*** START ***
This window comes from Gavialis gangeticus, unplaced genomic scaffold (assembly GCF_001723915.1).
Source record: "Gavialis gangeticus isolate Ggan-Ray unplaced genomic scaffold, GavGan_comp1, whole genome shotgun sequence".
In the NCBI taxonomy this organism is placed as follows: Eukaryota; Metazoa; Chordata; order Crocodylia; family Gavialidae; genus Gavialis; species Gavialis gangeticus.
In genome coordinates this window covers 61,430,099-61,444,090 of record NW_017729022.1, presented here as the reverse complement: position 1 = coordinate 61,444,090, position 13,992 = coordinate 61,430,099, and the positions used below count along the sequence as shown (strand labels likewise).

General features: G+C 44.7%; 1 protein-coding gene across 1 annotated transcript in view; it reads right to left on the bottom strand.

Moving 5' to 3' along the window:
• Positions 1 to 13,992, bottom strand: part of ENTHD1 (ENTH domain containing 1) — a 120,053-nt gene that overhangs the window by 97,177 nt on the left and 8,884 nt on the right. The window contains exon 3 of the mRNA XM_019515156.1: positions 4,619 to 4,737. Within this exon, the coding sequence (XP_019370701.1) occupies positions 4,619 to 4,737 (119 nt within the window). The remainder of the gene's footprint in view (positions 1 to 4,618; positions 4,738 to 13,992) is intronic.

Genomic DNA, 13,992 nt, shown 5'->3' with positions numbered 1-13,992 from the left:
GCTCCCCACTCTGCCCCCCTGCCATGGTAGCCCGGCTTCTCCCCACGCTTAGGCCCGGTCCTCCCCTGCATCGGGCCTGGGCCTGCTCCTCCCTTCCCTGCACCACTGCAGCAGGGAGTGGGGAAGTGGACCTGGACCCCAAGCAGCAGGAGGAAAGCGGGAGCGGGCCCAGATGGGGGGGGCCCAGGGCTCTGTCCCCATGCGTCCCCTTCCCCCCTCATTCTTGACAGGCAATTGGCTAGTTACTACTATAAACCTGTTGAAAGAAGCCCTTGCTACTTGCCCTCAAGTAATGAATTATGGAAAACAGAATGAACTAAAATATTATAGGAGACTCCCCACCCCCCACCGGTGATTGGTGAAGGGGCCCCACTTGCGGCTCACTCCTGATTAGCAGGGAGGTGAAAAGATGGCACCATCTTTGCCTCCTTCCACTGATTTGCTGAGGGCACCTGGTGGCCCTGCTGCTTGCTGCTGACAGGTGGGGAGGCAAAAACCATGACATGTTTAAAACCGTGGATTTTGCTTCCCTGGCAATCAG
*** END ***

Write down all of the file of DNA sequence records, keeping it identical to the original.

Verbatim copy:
This window comes from Gavialis gangeticus, unplaced genomic scaffold (assembly GCF_001723915.1).
Source record: "Gavialis gangeticus isolate Ggan-Ray unplaced genomic scaffold, GavGan_comp1, whole genome shotgun sequence".
In the NCBI taxonomy this organism is placed as follows: Eukaryota; Metazoa; Chordata; order Crocodylia; family Gavialidae; genus Gavialis; species Gavialis gangeticus.
In genome coordinates this window covers 61,430,099-61,444,090 of record NW_017729022.1, presented here as the reverse complement: position 1 = coordinate 61,444,090, position 13,992 = coordinate 61,430,099, and the positions used below count along the sequence as shown (strand labels likewise).

General features: G+C 44.7%; 1 protein-coding gene across 1 annotated transcript in view; it reads right to left on the bottom strand.

Moving 5' to 3' along the window:
• Positions 1 to 13,992, bottom strand: part of ENTHD1 (ENTH domain containing 1) — a 120,053-nt gene that overhangs the window by 97,177 nt on the left and 8,884 nt on the right. The window contains exon 3 of the mRNA XM_019515156.1: positions 4,619 to 4,737. Within this exon, the coding sequence (XP_019370701.1) occupies positions 4,619 to 4,737 (119 nt within the window). The remainder of the gene's footprint in view (positions 1 to 4,618; positions 4,738 to 13,992) is intronic.

Genomic DNA, 13,992 nt, shown 5'->3' with positions numbered 1-13,992 from the left:
GCTCCCCACTCTGCCCCCCTGCCATGGTAGCCCGGCTTCTCCCCACGCTTAGGCCCGGTCCTCCCCTGCATCGGGCCTGGGCCTGCTCCTCCCTTCCCTGCACCACTGCAGCAGGGAGTGGGGAAGTGGACCTGGACCCCAAGCAGCAGGAGGAAAGCGGGAGCGGGCCCAGATGGGGGGGGCCCAGGGCTCTGTCCCCATGCGTCCCCTTCCCCCCTCATTCTTGACAGGCAATTGGCTAGTTACTACTATAAACCTGTTGAAAGAAGCCCTTGCTACTTGCCCTCAAGTAATGAATTATGGAAAACAGAATGAACTAAAATATTATAGGAGACTCCCCACCCCCCACCGGTGATTGGTGAAGGGGCCCCACTTGCGGCTCACTCCTGATTAGCAGGGAGGTGAAAAGATGGCACCATCTTTGCCTCCTTCCACTGATTTGCTGAGGGCACCTGGTGGCCCTGCTGCTTGCTGCTGACAGGTGGGGAGGCAAAAACCATGACATGTTTAAAACCGTGGATTTTGCTTCCCTGGCAATCAG